The Undergraduate Research Mentor Award for 2018 was presented to Dr. Meredith McQuerry for mentoring UROP student Reannan Riedy on a project that aims to investigate printed cooling technology on T-shirts.

Read more about Dr. McQuerry’s work here.

Dr. Meredith McQuerry (nominated by UROP student Reannan Riedy)

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Dr. Meredith McQuerry

"My overarching philosophy for mentoring and guiding undergraduate students through the research process is to “lead by example.” I strive to provide students with sufficient resources to tackle challenges and answer difficult questions independently, feeling comfortable to seek my guidance as necessary. My approach begins with introducing students to a research topic or problem and guiding them towards a comprehensive understanding of the subject. In some cases, the definition of the research problem is outlined by my ongoing projects, but other times, the students come forward with their own individual research interests. I do believe the latter is my favorite: to observe a student as they blossom in their understanding of a subject and to watch their self-confidence and pride grow as they discover the ability to design, execute, and analyze their own independent research.

[I also strive] to engage students in the broader research community on the local, national, and international stage. My students have presented posters and given research presentations at FSU events, regional consortiums, and international conferences. I encourage students to take advantage of every opportunity to build their network and gain confidence in their presentation skills. I strongly believe in supporting students in this type of outreach as I would not be where I am today had it not been for my research mentors providing me with the same opportunities.”  – Dr. Meredith McQuerry

"An “inspiration" is really the best way that I know how to describe Dr. Meredith McQuerry. Although this was her first year inviting UROP students onto her project, it was very clear that she wanted to do the best she could for the sake of the students…Some of her UROP students came in with no knowledge on the field of textile quality assurance, but her commitment to providing us guidance through these past two semesters has been outstanding. Her door is always open to both her lab assistants and her numerous students throughout the Retail Entrepreneurship program, despite the numerous projects she is working on. Dr. McQuerry provides us with the means to do our own literature reviews and come up with our own ideas, and is even willing to implement these ideas into her own projects. For example, when I came to her saying that I was interested in visually assessing a component of our research on a microscopic level, [so] she put me in touch with a contact at the MagLab and generously added my idea to the project.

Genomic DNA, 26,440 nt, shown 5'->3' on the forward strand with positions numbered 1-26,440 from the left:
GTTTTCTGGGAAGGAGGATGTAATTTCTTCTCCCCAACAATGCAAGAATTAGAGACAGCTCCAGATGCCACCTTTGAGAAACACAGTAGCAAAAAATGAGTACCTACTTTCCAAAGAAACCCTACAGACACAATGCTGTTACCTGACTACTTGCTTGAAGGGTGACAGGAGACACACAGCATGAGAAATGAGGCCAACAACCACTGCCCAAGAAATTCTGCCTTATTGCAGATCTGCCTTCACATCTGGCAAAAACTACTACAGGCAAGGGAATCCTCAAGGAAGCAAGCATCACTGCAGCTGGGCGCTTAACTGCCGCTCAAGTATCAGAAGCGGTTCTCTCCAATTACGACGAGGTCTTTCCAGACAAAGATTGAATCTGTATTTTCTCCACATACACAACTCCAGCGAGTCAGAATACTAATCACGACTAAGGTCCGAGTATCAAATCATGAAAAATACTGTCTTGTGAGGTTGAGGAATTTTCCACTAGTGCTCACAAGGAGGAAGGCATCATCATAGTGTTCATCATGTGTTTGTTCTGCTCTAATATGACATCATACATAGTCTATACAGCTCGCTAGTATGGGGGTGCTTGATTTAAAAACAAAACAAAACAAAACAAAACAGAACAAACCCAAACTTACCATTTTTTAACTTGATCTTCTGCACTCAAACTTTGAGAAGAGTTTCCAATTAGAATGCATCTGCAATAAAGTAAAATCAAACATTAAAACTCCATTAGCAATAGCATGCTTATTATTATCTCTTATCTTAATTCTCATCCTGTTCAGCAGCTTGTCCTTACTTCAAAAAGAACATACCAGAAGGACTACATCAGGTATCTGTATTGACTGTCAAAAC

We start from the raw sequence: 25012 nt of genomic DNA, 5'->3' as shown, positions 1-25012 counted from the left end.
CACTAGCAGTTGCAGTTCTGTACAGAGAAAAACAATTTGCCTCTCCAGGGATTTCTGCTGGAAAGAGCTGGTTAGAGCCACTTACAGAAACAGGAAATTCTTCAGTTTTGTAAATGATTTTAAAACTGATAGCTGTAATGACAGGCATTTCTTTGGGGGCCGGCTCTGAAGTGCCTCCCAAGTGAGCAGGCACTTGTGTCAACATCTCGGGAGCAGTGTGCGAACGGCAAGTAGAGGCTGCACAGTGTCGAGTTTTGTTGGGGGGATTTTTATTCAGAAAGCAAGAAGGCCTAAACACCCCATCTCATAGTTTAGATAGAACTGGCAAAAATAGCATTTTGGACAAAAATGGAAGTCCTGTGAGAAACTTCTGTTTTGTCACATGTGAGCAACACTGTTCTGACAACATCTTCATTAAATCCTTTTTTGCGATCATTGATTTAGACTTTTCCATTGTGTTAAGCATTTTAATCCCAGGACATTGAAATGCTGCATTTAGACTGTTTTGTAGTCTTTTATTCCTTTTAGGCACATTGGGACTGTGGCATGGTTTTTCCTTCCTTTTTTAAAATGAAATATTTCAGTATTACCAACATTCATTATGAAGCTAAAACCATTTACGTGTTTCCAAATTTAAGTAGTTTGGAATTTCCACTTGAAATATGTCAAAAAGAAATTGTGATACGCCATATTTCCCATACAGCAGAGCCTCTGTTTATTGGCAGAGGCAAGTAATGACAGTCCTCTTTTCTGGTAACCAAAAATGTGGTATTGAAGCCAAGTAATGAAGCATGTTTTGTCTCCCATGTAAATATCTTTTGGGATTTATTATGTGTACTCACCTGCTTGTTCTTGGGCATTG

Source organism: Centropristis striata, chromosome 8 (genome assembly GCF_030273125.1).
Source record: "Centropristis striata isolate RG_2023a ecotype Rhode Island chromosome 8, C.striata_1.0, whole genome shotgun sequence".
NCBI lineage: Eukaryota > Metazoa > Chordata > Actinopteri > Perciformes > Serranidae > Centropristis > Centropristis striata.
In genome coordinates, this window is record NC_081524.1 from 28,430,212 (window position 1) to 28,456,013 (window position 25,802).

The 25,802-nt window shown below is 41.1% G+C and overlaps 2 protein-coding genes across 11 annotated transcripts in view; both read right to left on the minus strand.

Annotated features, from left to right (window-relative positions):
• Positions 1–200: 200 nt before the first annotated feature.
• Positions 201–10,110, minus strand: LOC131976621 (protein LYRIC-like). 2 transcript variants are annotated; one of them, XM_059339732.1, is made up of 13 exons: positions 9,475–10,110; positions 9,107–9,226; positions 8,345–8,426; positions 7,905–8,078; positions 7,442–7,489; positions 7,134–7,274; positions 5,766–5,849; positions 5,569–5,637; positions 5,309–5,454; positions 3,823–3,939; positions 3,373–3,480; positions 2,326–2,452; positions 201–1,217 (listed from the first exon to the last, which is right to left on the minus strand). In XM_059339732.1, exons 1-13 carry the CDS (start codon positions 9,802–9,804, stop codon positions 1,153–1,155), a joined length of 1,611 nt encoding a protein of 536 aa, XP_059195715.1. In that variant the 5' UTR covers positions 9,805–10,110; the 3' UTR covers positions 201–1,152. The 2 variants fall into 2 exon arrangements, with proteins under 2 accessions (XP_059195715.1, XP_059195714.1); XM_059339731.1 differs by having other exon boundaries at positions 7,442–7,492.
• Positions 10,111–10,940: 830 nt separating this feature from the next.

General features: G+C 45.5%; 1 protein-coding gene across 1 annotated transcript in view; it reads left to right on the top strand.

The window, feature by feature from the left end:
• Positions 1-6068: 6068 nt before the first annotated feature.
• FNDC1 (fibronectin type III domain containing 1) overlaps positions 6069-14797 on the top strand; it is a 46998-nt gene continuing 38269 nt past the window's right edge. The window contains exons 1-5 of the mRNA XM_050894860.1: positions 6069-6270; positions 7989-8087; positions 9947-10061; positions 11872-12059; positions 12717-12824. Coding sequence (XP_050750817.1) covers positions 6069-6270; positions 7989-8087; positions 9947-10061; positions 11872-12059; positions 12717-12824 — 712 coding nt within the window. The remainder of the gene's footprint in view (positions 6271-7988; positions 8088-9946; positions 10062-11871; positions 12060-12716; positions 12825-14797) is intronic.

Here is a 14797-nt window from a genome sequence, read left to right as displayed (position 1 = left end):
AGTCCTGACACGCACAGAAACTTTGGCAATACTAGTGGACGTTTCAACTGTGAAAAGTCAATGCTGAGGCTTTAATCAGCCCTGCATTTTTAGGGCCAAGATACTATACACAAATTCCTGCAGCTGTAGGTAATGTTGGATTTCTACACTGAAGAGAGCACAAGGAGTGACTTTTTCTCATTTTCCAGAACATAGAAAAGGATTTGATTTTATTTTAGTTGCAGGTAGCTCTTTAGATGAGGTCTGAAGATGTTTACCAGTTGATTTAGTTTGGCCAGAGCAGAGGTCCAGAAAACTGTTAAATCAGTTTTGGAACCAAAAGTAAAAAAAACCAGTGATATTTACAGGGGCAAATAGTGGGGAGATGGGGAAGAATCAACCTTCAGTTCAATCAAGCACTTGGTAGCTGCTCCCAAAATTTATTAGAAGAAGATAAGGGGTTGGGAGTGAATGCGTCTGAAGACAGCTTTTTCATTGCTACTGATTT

Beyond being a truly wonderful person and educator, Dr. McQuerry's research portfolio is both impressive and impactful. Dr. McQuerry's research serves to help real people in the real world as they perform their everyday jobs. The project that the UROP students are assigned to focuses on testing the durability of t-shirts with an active cooling finish. These shirts are designed specifically to benefit migrant workers who work in an agricultural setting. The phase change material (PCM) cools the human body down when it reaches a specific temperature.

 I will be forever grateful for the opportunities and support that Dr. McQuerry has provided me with during this experience. I have learned more than I ever though I would about research and have truly developed a love for it. Not only does Dr. McQuerry excel as a researcher and an educator, but she also impacts her students' lives every single day."  – UROP Student Reannan Riedy

The Undergraduate Research Post-Doc/Graduate Student Mentor Awards for 2018 were presented to graduate students Henry Cuddy and Joshua Gagnier. Henry mentored UROP student Sergio Carlos Tamez in researching carpentry in 17th century Spanish Florida. Joshua mentored both Madison Orlowski and Luciana Villarroel in researching organic synthesis with microwaves.

Henry Cuddy (nominated by UROP student Sergio Carlos Tamez)

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Henry Cuddy (right) and Sergio Carlos Tamez (left)